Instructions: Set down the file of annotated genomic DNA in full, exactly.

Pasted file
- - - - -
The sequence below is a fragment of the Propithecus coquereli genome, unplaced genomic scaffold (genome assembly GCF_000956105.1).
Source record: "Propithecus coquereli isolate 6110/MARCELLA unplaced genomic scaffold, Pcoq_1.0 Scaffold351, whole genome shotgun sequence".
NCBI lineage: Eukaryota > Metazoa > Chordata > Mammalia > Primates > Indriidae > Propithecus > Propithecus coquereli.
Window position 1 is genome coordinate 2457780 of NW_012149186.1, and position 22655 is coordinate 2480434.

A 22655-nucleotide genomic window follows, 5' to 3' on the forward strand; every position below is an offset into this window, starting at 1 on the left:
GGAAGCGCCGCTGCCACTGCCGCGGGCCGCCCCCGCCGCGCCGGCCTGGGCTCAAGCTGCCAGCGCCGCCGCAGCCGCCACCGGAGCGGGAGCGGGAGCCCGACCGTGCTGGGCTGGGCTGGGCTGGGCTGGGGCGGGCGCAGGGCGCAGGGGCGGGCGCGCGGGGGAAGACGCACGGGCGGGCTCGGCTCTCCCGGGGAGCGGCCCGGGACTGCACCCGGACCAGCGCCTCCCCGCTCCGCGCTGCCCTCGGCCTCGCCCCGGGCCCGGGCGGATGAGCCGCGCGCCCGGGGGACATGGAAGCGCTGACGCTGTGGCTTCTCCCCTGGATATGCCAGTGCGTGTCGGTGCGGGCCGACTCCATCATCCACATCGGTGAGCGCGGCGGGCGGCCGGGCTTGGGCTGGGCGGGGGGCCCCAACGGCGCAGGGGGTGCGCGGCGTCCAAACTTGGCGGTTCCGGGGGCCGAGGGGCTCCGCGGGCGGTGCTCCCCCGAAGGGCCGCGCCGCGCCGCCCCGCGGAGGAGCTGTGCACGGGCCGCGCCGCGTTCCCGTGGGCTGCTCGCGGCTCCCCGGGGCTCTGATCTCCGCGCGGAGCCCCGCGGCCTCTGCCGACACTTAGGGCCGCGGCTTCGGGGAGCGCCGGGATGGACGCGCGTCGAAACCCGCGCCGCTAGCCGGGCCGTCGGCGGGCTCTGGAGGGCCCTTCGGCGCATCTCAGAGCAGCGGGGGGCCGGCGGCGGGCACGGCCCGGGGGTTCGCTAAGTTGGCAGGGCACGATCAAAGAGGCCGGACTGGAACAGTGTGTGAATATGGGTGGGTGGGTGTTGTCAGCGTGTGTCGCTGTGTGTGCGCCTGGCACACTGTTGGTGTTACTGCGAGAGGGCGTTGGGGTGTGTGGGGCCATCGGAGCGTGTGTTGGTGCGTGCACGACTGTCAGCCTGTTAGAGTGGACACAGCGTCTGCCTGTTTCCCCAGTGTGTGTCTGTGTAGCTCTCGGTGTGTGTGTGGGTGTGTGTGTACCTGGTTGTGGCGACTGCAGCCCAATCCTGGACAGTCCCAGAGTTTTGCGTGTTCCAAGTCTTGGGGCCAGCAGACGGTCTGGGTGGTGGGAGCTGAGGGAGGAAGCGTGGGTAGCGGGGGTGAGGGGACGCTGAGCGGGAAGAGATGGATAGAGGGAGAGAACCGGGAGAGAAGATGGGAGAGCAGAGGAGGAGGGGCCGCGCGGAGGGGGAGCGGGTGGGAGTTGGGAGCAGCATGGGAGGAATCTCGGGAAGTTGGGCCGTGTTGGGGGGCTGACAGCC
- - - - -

The sequence below is a fragment of the Propithecus coquereli genome, unplaced genomic scaffold (genome assembly GCF_000956105.1).
Source record: "Propithecus coquereli isolate 6110/MARCELLA unplaced genomic scaffold, Pcoq_1.0 Scaffold351, whole genome shotgun sequence".
NCBI lineage: Eukaryota > Metazoa > Chordata > Mammalia > Primates > Indriidae > Propithecus > Propithecus coquereli.
Window position 1 is genome coordinate 2457780 of NW_012149186.1, and position 22655 is coordinate 2480434.

A 22655-nucleotide genomic window follows, 5' to 3' on the forward strand; every position below is an offset into this window, starting at 1 on the left:
GGAAGCGCCGCTGCCACTGCCGCGGGCCGCCCCCGCCGCGCCGGCCTGGGCTCAAGCTGCCAGCGCCGCCGCAGCCGCCACCGGAGCGGGAGCGGGAGCCCGACCGTGCTGGGCTGGGCTGGGCTGGGCTGGGGCGGGCGCAGGGCGCAGGGGCGGGCGCGCGGGGGAAGACGCACGGGCGGGCTCGGCTCTCCCGGGGAGCGGCCCGGGACTGCACCCGGACCAGCGCCTCCCCGCTCCGCGCTGCCCTCGGCCTCGCCCCGGGCCCGGGCGGATGAGCCGCGCGCCCGGGGGACATGGAAGCGCTGACGCTGTGGCTTCTCCCCTGGATATGCCAGTGCGTGTCGGTGCGGGCCGACTCCATCATCCACATCGGTGAGCGCGGCGGGCGGCCGGGCTTGGGCTGGGCGGGGGGCCCCAACGGCGCAGGGGGTGCGCGGCGTCCAAACTTGGCGGTTCCGGGGGCCGAGGGGCTCCGCGGGCGGTGCTCCCCCGAAGGGCCGCGCCGCGCCGCCCCGCGGAGGAGCTGTGCACGGGCCGCGCCGCGTTCCCGTGGGCTGCTCGCGGCTCCCCGGGGCTCTGATCTCCGCGCGGAGCCCCGCGGCCTCTGCCGACACTTAGGGCCGCGGCTTCGGGGAGCGCCGGGATGGACGCGCGTCGAAACCCGCGCCGCTAGCCGGGCCGTCGGCGGGCTCTGGAGGGCCCTTCGGCGCATCTCAGAGCAGCGGGGGGCCGGCGGCGGGCACGGCCCGGGGGTTCGCTAAGTTGGCAGGGCACGATCAAAGAGGCCGGACTGGAACAGTGTGTGAATATGGGTGGGTGGGTGTTGTCAGCGTGTGTCGCTGTGTGTGCGCCTGGCACACTGTTGGTGTTACTGCGAGAGGGCGTTGGGGTGTGTGGGGCCATCGGAGCGTGTGTTGGTGCGTGCACGACTGTCAGCCTGTTAGAGTGGACACAGCGTCTGCCTGTTTCCCCAGTGTGTGTCTGTGTAGCTCTCGGTGTGTGTGTGGGTGTGTGTGTACCTGGTTGTGGCGACTGCAGCCCAATCCTGGACAGTCCCAGAGTTTTGCGTGTTCCAAGTCTTGGGGCCAGCAGACGGTCTGGGTGGTGGGAGCTGAGGGAGGAAGCGTGGGTAGCGGGGGTGAGGGGACGCTGAGCGGGAAGAGATGGATAGAGGGAGAGAACCGGGAGAGAAGATGGGAGAGCAGAGGAGGAGGGGCCGCGCGGAGGGGGAGCGGGTGGGAGTTGGGAGCAGCATGGGAGGAATCTCGGGAAGTTGGGCCGTGTTGGGGGGCTGACAGCC